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4ohm vs 8 ohm?

Discussion in 'Pro Audio Equipment' started by lastounce, Aug 20, 2005.

  1. lastounce

    lastounce Guest

    Ok - this may be a really stupid question....

    but can you connect an amp that says "100 Watts per channel 8 ohm" into a pair of speakers that accept 4ohm? is it going to be the same thing or am I going to damage something?

    would the speakers have to have an 8ohm jack or the amp specifically be able to switch to 4ohm?

    just wondering...
  2. jonyoung

    jonyoung Well-Known Member

    Dec 31, 2003
    You could fry your amp. Best thing is to add some 4ohm resistors in series with the speaker inputs, effectivley making them 8 ohm speakers. Make sure they're rated to handle the wattage from your amp.
  3. Kurt Foster

    Kurt Foster Distinguished Member

    Jul 2, 2002
    77 Sunset Lane.
    It all depends. Is this a solid state or a tube amp? Tube amps usually need to see whatever load they are rated at ... solid state amps are more forgiving.

    When you see a S/S amp rated at 100 watts @ 8 ohms that usually means that how much power the amp will deliver at that load. However you can run a 4 ohm load on that amp and it will deliver almost twice the watts although with less headroom. You should be cautious when running loads below 4 ohms. There are amps like some Peaveys, that can run at 2 ohms but that's really almost a dead short ... use caution and refer to the owners manual if you are not sure.

    Professional sound companies usually run 16 ohm systems because they operate with more headroom and sound cleaner ... although they require more watts to reach a specific sound pressure level.
  4. lastounce

    lastounce Guest

    that makes sense...to a certain extent.

    How come Dynaudio's BM15 (passive) only accept a 4 ohm load then I wonder? Wouldnt it be better for them to have made them 8 or 16 ohm? Also, the amp I'm referring to is a bryston 3B (the old one, not ST)

    actaully while we're at it...

    how would you control the volume on a bryston amp? since it has no front volume controls will I need to run my signal into my mixer first? (I dont have a good mixer) Would I be able to control the volume from within ProTools (I'm sure this is a bad idea somehow...) how does everyone do it?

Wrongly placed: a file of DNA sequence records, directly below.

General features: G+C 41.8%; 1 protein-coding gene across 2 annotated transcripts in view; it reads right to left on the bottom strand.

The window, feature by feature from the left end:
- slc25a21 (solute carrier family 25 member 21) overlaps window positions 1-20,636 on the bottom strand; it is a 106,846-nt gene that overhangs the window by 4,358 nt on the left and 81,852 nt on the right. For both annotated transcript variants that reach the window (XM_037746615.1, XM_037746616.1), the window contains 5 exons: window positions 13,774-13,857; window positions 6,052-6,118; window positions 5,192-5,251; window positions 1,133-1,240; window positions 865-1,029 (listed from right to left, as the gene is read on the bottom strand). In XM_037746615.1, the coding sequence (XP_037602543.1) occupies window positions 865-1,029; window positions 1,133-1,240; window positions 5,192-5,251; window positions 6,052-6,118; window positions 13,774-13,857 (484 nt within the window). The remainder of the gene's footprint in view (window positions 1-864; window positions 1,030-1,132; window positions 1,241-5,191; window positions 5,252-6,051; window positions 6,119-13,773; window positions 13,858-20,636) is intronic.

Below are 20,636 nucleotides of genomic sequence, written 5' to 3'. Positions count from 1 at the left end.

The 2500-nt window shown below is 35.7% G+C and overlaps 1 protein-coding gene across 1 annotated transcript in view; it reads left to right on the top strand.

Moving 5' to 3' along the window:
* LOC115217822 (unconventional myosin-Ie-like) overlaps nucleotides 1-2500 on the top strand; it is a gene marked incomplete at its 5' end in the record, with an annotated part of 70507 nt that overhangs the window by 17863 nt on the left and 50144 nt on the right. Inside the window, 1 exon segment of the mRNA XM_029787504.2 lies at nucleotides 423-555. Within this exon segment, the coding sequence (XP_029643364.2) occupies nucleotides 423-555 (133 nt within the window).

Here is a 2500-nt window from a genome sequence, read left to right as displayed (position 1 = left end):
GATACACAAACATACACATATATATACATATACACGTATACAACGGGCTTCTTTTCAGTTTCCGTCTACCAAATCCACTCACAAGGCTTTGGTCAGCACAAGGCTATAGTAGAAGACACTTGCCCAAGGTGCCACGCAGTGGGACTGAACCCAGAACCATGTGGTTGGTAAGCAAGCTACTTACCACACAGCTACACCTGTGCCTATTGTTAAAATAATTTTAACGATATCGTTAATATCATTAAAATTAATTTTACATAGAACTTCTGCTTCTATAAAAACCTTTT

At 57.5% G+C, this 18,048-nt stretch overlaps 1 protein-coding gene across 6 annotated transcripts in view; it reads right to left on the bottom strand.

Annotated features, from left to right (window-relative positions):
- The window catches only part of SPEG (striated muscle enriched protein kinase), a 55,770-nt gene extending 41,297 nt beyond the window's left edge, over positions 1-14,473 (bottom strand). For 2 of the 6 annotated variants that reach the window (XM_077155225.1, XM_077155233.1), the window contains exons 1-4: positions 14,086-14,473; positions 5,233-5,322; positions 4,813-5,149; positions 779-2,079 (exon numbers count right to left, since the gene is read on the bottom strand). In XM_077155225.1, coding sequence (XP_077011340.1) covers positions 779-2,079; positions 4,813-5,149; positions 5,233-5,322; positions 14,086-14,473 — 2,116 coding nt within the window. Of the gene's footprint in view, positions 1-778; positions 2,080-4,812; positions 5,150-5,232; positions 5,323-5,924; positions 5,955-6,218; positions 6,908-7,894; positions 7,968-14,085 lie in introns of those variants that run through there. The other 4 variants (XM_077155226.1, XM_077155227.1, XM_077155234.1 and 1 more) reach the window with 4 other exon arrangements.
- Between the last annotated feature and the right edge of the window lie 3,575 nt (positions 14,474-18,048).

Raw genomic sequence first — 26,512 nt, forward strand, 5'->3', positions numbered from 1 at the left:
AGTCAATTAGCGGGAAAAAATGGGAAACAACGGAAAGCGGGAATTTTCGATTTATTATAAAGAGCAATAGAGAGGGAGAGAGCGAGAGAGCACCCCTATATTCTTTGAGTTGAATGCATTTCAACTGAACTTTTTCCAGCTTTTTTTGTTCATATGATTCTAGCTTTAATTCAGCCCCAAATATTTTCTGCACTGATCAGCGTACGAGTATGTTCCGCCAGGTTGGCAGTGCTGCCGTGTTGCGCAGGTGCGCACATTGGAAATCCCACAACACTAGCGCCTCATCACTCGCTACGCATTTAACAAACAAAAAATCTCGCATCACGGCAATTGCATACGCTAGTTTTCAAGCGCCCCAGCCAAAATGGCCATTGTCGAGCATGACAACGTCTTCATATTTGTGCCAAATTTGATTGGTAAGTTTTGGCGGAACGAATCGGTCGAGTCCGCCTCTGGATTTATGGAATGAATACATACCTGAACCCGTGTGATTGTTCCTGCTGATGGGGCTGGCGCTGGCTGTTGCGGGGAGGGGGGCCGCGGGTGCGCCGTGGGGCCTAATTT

(My setup: 002R into RME ADI 8 Pro DS AD/DA into an amp like bryston 3B or something cheaper that I can buy at my local shop (ie alesis RA 500) and Dynaudio BM15 passives....)
  5. sushifish

    sushifish Guest

    If you're running protools I would run your monitors through your mbox or 192 interface. I believe you use a "master fader" and assign it to your outs. (monitors) I've done this before in a studio but you must keep an eye on your levels. (I had a close call on someone elses big genelecs. :shock: almost a very expensive mistake)

    Hope this is accurate and helps :cool:
  6. iznogood

    iznogood Guest

    this is soooooo wrong!

    never ever do that!!

    you would need HUGE resistors to do that.... they would cost an arm and a leg!

    furthermore they would probably spoil the damping factor of the amp!

    any amp designed after 1990 should be able to drive a 4? load.... unless it's a highly unlinear impedance curve (electrostatics) or a capacitive load!

    and anyway... unless it's designed really poorly,,,, you would only blow the fuses!

    and certainly a bryston falls into the well-designed category!
  7. lastounce

    lastounce Guest

    lol thanks guys - great info from both
  8. jonyoung

    jonyoung Well-Known Member

    Dec 31, 2003
    iznogood wrote:
    Aw, c'mon! Power dissipating resistors don't cost that much. I wired up a pair of NS-10's to a solid state amp with fixed gain that had different output impedance AND 2x the gain of the monitors for $20. I used this setup for a long time and nothing blew up.
  9. dpd

    dpd Active Member

    Sep 29, 2004
    Putting series resistors in line is stupid. You are doing two things: throwing 1/2 of your power away, and raising the effective damping factor of the amp.

    The amp will drive 4 ohm speakers. Depending on how well it is designed (output transistor current and power supply stiffness), it should double its power into 4 ohms. But, it probably won't go to double. As long as you don't drive the amp into clipping driving the lower loads (rotten sound) or overheat (not enough heat sinking).

    Solid state amps are NOT impedance-matched devices - they are basically designed to be (somewhat ideal) voltage sources that will continue to provide greater output current as the load impedance continues to drop. Up to a point - for the reasons above.
  10. Fozzy

    Fozzy Guest

    OK, so you have an amp that will give 100W into 8 ohms and put a 4 ohm resistor in series with the speaker. That way the speaker gets 50W and the resistor gets 50W. That's quite a resistor if it can hack that!

    As dpd said solid-state amps are designed to have near zero output impedance so matching impedance is not a problem.

    By halfing the load impedance you will have doubled the power gain of the amp (the voltage gain remains the same), i.e. if it previously gave the 100W output with 500mv input it will now give the 100W at 250mv in.

    As you go above the 100W power level though there will probably be some headroom before anything notable happens but after that one of several things could happen:

    1. Distortion because the PSU is unable to supply enough current for the power you're trying to get.

    2. An internal fuse put there to protect the output transistoors blows. In the absense of such a fuse the output transistors themselves can fail.

    3. Too much heat. A quality amp should have thermal protection circuitry in which case it will just shut down. If they've been too cheap to include it then again it can lead to component failure.

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